Tuesday AM update:
Warm advection light snowfall never really materialized even in the far north. We’re not missing out on much as at best it would have been very light. Going forecast still looks good for the system entering the area on Thursday. Snow should begin by Thursday afternoon and continue through Friday with snow showers Friday night and Saturday (possibly lake effect/enhanced south of the GSL). Storm total accumulations should range from 8-16″ with up to 20″ in areas favored by west/northwesterly flow like the Cottonwoods. The secondary storm for Sunday/Monday is looking weaker and more ‘splitty’ and likely won’t bring much more than a few more snow showers. Ridging still looks to take hold of the area again next week, so enjoy the fresh snow while you can. Full details can be found in last night’s discussion…
We are continuing to see a clearer picture in the models with what we can expect late this week in terms of snow, hence the title. We will also finally see some clarity in the valleys when this trough moves through starting on Thursday. The inversions have been awful and have been getting gradually worse. In fact, this is one of the worst cases of inversion we’ve seen in Utah. High temps in the lower valleys haven’t climbed above freezing since before Christmas, and in most cases, they haven’t even been close to freezing. Air quality has become hazardous in many locations as well and this can be dangerous for those with respiratory issues. Good thing there’s an end in sight!
Tonight we will see a plume of warm advection moisture sag into the area where it will remain tomorrow. This will generate enough lift to give most of the Wasatch, especially areas north of I-80, some snow showers. Don’t expect anything more than a few inches in the high elevations–and even this snow will be high density with riming possible.
Wednesday we should see an end to the light snow in advance of the main storm system which will drop into the area late Thursday/Thursday night. Eastern Pacific ridge will be retrograding enough to allow this system to dive down the back side with lots of cold air and sufficient moisture. Good agreement now in the models that the system will stay fairly consolidated as it moves through. The system will stall somewhat over the Wasatch which could lead to higher snowfall totals when and where this takes place. This is also a very cold system with frigid upper air temps forecasted. Snow ratios will easily be around 20:1 so even if the high Wasatch only squeezes out an inch of liquid, we’ll still wind up with decent snow amounts. While model agreement is good right now, don’t have much confidence in it staying that way as the GFS and Euro have been playing tag with each other all week. Therefore decided to not overdue the snow amounts quite yet. Right now, I think it is safe to bet on 8-16″ with up to 20″ in areas favored by a westerly and northwesterly flow. These totals may need to be increased as we approach the event if current trends hold.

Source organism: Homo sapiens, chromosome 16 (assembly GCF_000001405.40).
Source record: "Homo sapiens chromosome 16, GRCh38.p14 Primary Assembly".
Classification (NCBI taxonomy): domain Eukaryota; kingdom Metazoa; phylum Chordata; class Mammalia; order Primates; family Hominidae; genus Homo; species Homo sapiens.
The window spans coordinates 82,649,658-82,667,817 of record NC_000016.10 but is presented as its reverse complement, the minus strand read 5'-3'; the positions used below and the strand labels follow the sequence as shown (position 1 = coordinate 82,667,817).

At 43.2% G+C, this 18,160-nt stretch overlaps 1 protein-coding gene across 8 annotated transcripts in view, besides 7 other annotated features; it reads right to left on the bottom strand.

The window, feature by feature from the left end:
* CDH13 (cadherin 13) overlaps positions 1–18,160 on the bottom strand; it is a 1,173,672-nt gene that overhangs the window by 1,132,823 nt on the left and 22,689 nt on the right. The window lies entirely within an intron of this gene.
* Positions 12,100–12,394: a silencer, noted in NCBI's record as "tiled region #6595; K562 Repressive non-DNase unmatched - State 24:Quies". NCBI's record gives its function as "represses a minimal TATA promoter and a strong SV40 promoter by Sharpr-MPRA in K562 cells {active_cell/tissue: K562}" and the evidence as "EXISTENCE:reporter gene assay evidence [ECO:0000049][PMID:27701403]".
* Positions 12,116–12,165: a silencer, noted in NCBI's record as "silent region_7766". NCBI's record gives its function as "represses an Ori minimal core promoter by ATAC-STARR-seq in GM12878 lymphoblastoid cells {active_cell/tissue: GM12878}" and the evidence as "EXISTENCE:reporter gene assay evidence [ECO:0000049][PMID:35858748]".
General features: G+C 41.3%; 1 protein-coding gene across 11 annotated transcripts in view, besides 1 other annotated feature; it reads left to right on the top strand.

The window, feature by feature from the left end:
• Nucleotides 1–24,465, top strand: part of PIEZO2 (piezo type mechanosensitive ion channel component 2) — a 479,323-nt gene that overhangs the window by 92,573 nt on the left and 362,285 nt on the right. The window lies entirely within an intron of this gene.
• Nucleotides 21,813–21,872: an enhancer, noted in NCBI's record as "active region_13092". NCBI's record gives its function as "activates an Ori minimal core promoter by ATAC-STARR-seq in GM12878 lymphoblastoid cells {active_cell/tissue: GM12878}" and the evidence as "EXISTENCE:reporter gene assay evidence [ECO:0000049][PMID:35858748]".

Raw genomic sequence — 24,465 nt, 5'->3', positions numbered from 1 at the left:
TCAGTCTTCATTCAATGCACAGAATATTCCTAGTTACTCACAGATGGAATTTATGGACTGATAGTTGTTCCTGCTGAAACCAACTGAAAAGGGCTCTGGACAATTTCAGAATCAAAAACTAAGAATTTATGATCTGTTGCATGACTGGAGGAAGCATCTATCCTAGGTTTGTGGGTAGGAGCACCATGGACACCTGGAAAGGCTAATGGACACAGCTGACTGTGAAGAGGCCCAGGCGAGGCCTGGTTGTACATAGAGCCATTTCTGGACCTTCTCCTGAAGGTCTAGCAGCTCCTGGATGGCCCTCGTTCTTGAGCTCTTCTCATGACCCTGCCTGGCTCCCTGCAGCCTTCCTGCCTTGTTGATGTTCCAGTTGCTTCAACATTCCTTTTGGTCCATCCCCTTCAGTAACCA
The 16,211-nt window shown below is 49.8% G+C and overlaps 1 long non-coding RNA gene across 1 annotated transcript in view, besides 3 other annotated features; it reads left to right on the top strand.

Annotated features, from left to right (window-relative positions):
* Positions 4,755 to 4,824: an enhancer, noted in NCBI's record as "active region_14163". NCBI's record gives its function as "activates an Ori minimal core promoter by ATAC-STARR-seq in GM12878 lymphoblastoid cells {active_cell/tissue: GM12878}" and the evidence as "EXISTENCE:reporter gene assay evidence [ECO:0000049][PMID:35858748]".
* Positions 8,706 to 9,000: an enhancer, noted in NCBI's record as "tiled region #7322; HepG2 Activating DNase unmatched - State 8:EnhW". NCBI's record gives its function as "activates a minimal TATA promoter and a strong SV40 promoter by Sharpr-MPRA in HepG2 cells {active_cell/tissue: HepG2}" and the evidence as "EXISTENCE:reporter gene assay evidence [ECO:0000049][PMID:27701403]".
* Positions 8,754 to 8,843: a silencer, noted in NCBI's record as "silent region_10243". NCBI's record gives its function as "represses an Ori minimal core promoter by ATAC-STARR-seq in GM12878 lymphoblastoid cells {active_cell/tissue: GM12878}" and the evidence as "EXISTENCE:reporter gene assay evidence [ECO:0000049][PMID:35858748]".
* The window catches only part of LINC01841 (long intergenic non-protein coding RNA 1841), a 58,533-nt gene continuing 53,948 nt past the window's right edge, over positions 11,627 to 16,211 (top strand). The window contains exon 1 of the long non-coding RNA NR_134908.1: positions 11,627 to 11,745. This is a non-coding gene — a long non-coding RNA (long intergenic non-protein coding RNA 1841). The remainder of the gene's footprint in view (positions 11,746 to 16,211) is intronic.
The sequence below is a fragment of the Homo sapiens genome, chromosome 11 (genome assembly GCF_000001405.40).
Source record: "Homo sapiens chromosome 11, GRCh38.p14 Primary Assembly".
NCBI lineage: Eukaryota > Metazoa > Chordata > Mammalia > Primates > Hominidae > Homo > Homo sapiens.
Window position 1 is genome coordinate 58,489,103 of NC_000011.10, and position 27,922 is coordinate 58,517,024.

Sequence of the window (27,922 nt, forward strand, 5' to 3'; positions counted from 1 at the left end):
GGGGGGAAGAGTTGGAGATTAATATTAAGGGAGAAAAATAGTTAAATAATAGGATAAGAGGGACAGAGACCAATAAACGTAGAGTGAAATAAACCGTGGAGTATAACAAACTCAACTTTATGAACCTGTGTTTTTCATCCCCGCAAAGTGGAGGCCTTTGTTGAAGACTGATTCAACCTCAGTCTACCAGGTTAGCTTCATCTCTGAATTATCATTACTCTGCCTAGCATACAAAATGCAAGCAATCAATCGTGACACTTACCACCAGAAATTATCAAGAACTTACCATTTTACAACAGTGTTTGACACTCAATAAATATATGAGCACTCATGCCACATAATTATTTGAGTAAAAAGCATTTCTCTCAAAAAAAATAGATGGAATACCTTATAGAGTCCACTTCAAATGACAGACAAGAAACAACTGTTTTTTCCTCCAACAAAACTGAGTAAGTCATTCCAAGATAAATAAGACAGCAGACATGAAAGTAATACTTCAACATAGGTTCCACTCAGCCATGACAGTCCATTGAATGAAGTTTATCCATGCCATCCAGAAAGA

Weaker, reinforcing shots of energy should drop into the area through the weekend into early next week with additional snow at times–continuing to add to our totals. Then models are hinting at us ridging up again for a period during the third week of January. Signs in the teleconnections and MJO point to a possible return to stormy weather for the end of the month. Let’s hope so!
Hooray for Snow! It’s been getting a bit firm up der in dem hills! Happy Shredding!